Figure 4: The prospect and reality of higher rates prevented gold from rallying from mid-2020-2023
What caused gold to perk up last December and briefly break out to a new record high were prospects for Fed rate cuts in 2024 and 2025. For it’s part, the Fed suggested in its “dot plot,” a sort of internal forecast among members of the Federal Open Market Committee (FOMC), that it was seeking to cut rates by 75 basis points (bps) in 2024. Fixed-income markets, however, are pricing for something much more dramatic, that is, for the Fed to cut rates by around 200 bps, with the first rate cut potentially coming as early as the Fed’s March meeting.
While a move towards such pricing may have helped gold recently, it may pose a challenge for investors in gold in the future. For rate cuts to benefit gold, they may have to exceed the 200 bps that Fed funds futures are already pricing (Figure 5), meaning the Fed may have to cut rates to below 3% by mid-2025 in order to keep the gold rally going.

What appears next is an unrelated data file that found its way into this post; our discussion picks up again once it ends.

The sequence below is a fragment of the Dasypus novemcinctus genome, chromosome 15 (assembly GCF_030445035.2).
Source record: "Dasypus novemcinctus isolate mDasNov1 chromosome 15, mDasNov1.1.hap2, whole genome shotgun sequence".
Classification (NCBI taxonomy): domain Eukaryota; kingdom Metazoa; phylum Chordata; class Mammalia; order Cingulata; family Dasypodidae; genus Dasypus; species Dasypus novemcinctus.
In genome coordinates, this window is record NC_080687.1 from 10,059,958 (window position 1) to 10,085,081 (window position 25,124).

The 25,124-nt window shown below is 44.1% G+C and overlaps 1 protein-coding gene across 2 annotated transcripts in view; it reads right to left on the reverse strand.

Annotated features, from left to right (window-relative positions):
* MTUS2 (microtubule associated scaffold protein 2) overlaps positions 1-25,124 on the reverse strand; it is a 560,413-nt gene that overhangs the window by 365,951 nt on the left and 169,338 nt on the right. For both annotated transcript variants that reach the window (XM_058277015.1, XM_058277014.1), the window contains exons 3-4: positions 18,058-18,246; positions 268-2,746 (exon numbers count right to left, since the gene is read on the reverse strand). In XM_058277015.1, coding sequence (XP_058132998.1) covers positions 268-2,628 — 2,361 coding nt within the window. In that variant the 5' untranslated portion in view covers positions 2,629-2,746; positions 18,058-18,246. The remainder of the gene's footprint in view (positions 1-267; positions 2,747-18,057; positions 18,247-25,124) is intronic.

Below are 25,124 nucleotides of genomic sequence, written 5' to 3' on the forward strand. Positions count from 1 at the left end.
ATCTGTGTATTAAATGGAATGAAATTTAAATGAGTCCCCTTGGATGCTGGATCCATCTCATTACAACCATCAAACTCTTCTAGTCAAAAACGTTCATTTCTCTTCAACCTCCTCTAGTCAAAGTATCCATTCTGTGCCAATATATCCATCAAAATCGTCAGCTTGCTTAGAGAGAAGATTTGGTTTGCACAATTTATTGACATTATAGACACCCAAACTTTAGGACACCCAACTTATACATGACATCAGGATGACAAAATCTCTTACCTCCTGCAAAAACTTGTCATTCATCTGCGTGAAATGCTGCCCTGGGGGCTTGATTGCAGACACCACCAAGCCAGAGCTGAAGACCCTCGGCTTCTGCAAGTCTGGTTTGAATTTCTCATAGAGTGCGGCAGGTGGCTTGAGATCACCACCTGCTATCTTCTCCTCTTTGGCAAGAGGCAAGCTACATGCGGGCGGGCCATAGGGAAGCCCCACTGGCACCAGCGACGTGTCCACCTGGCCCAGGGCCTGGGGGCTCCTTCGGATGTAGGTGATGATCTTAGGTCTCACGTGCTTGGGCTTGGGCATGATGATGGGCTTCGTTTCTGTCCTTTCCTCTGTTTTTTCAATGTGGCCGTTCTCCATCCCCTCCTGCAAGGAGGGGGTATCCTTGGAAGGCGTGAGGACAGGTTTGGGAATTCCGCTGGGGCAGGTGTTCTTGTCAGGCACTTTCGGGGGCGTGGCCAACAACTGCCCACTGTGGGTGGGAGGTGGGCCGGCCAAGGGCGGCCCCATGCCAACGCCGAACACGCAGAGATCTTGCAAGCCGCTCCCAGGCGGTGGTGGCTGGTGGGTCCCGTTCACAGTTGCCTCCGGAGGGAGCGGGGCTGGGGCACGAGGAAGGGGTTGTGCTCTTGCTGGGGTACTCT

Figure 5: U.S. interest rate futures price around 200 bps of Fed rate cuts over the next 18 months
Ultimately, how gold performs in 2024 and 2025 may depend on how the U.S. economy fares. A “soft landing” with minimal rate cuts along the lines of the 75 bps suggested by the Fed’s dot plot may prove bearish for gold. By contrast, an economic downturn accompanied by more rate cuts that currently expected might send gold to new record highs.
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All examples in this report are hypothetical interpretations of situations and are used for explanation purposes only. The views in this report reflect solely those of the author and not necessarily those of CME Group or its affiliated institutions. This report and the information herein should not be considered investment advice or the results of actual market experience.